Erykah Badu’s second studio album Mama’s Gun opens with the old-school funk of “Penitentiary Philosophy.” Badu declares her status as “a warrior princess,” urging us all to get along and “take all the funky tones and make up a funky song.” The album then goes on to prove that she practices what she preaches (or at least makes an admirable attempt).
Amid the tight drum loops and programming of “Time’s a Wastin” and “My Life,” Larry Gold drops nice little string arrangements rather than generic keyboard shortcuts. In fact, not one sample can be found on Mama’s Gun, further proof of Badu’s natural musical process. Instead, live flutes, horns, vibes and guitars are everywhere. Badu’s unrivaled rhythm and lyrical frankness resonates with a certain non-bitterness. In the bridge of “...& On,” a reprise of her hit “On & On,” she recalls how she felt the first time she got her period: “Remember there in school one day/I learned I was inferior.” “Cleva” denounces image in favor of rhyming skills: “This is how I look without makeup…My dress ain’t nothin’ but seven dollars/But I made it fly.”
To Badu, music equals inspiration. It’s an opportunity to grow, move on and move forward. Mama’s Gun never lingers on (or spreads) negative energy. The closest she comes to negativity is “Booty,” and even then it’s overflowing with compassion. “Booty,” one of many tracks produced solely by Badu, is a unique take on the recent influx of girl-rivalry songs. At first, lines like “Ya got sugar on your pita/But ya nigga thinks I’m sweeter” sound thematically like the typical “The Boy Is Mine” fare. In actuality, it’s a far more intelligent version of tracks like Toni Braxton’s “He Wasn’t Man Enough,” with Badu urging, “I don’t want him/Cause of what he doin’ to you/And you don’t need him/Cause he ain’t ready.” The track is flawlessly framed with tight percussion and a flashy horn arrangement by Roy “honeybun” Hargrove. “Booty” flows smoothly into the retro “Kiss Me on My Neck (Hesi),” with its vintage rhodes and minimoog synthesizers straight out of 1971. The track is a modern-day “Respect,” but she doesn’t ever deny her desire or compromise her vulnerability and femininity.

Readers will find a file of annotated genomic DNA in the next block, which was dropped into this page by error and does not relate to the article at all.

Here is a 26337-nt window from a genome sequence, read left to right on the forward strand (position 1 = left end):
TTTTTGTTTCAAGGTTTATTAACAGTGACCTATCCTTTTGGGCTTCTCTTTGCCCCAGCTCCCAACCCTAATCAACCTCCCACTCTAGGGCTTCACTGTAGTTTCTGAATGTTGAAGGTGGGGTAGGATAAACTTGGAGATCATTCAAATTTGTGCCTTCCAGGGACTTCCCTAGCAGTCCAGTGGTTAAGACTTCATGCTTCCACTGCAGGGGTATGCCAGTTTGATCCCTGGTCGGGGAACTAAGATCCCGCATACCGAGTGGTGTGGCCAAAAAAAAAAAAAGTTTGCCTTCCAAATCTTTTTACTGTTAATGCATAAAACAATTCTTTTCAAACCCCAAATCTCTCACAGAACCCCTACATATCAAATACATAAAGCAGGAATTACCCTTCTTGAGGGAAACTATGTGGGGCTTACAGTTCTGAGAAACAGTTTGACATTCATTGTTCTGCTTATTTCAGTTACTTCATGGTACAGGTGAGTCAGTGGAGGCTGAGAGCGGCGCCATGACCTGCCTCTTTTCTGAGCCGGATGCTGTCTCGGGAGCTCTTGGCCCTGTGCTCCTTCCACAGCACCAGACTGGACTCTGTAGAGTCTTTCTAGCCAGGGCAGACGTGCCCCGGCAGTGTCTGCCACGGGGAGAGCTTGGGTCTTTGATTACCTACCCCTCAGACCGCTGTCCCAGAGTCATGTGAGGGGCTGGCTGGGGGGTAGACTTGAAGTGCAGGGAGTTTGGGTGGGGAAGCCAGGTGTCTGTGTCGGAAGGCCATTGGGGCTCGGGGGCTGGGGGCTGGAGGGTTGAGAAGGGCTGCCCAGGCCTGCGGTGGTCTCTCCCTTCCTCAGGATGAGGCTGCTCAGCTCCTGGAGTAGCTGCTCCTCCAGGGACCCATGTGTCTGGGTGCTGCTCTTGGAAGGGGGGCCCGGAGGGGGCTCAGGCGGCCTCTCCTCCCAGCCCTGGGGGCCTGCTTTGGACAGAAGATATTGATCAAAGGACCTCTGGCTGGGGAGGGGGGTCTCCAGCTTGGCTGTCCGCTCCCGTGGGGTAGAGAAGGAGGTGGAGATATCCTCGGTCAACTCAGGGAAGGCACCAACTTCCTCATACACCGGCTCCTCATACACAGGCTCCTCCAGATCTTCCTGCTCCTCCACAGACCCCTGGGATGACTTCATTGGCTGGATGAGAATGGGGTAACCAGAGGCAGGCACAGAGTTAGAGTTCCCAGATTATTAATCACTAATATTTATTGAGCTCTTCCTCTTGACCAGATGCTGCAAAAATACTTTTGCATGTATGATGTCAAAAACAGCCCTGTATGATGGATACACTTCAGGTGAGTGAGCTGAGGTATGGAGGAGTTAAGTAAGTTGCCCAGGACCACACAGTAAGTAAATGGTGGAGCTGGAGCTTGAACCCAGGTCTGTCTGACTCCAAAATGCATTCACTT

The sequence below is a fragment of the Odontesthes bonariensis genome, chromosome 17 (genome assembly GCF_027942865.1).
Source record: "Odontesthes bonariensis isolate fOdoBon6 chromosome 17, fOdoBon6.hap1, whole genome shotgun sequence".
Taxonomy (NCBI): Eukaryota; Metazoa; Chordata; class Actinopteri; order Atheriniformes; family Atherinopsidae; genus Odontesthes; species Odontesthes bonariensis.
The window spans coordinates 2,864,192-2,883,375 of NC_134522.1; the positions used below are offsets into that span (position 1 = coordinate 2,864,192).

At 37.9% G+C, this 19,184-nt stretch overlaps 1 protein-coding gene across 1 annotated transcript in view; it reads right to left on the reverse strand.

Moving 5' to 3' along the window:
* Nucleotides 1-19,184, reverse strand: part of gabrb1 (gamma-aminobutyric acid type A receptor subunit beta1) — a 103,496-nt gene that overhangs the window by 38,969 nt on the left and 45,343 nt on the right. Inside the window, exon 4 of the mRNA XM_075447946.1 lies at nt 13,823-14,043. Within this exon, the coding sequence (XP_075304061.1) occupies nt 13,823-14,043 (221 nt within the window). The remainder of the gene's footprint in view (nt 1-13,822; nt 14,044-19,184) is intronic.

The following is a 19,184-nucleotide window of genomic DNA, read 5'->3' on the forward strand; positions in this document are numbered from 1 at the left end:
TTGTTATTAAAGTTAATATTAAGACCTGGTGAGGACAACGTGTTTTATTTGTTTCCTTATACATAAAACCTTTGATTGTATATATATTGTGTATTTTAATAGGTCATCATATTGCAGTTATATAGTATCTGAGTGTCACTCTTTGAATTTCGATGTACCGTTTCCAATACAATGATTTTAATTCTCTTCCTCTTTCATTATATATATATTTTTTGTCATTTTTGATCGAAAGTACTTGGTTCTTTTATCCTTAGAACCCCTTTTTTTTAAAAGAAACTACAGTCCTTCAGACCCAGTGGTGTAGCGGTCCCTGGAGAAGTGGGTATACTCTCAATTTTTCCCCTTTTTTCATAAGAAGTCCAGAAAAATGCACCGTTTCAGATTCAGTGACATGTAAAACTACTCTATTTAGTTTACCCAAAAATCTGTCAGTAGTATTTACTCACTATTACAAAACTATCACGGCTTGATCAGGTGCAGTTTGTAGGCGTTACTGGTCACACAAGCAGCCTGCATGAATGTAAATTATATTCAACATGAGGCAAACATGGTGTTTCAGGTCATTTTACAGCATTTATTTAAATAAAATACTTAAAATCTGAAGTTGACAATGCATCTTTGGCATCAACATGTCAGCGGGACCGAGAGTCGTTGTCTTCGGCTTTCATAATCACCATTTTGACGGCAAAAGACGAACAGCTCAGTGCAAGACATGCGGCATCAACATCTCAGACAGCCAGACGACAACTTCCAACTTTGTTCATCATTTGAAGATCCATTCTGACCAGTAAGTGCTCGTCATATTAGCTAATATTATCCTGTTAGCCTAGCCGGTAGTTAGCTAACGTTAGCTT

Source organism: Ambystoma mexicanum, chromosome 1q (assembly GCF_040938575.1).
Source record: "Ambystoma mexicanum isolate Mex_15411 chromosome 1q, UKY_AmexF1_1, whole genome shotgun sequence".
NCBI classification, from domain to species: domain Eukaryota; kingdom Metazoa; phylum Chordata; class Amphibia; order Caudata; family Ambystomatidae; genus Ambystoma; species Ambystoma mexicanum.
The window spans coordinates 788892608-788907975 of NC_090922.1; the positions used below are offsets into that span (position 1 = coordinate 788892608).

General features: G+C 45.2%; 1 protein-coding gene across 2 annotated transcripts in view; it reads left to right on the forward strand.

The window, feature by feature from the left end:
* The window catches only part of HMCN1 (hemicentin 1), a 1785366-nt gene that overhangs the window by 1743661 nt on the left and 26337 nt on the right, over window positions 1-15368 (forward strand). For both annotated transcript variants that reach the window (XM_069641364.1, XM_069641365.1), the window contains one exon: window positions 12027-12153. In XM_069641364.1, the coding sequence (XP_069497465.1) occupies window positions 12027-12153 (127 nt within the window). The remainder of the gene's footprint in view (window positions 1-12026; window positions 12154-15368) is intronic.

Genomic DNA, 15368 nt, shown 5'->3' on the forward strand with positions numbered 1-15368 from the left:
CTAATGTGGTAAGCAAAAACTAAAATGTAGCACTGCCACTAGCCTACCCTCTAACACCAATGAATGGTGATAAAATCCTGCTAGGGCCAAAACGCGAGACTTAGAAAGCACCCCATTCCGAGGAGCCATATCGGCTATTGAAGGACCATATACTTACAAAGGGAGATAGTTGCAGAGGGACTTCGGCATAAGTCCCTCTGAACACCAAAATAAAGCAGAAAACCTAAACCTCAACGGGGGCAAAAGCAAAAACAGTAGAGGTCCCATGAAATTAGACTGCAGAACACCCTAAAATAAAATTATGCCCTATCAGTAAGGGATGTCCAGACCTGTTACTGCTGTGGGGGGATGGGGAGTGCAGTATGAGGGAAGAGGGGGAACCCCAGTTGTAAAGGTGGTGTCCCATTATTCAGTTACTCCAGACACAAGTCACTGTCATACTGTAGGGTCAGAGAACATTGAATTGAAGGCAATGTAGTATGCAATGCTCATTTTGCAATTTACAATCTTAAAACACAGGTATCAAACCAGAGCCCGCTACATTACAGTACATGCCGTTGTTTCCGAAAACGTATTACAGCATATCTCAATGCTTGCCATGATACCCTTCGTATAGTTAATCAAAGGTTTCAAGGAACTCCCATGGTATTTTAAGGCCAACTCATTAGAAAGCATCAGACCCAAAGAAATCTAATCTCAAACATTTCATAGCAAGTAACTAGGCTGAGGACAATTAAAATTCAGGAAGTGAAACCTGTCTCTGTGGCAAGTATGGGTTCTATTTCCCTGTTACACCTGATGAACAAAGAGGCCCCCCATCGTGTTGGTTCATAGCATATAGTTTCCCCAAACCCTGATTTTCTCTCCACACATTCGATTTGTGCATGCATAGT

“A.D. 2000” is a moody, acoustic guitar-infused tune written by ’70s soul singer Betty Wright. The track is an interesting comment on fame and immortality: “No you won’t be naming no buildings after me/My name will be mistated surely.” “Orange Moon” and “Green Eyes” conjure images of a smoky jazz club on Bourbon St. (I’ll spare you the Billie Holiday comparisons). The ten-minute “Green Eyes” reflects insightfully on the process of love and rejection: denial (“My eyes are green/Cause I eat a lot of vegetables/It don’t have nothing to do with your new friend”), supposed acceptance (“I don’t love you anymore/Yes I do, I think”) and relapse (“I’m so confused/You tried to trick me”).
Badu’s second studio album was long overdue (which might justify the disc’s 72-minute running time). In the past couple of years hip-hop and R&B music has become about as much of a packaged, mass-produced commodity as your average pop/rock offering. Artists like Jennifer Lopez and Destiny’s Child have become so formulaic and homogenized that it’s hard to tell one from the other. With Mama’s Gun, Badu reintroduces her fresh hybrid of organic grooves, live instrumentation and the latest recording technology. As she herself says on the track “...& On:” “Wake the fuck up ’cause it’s been too long.” Too long, indeed. She’s an “analog girl in a digital world” but she still finds a way to make it flow.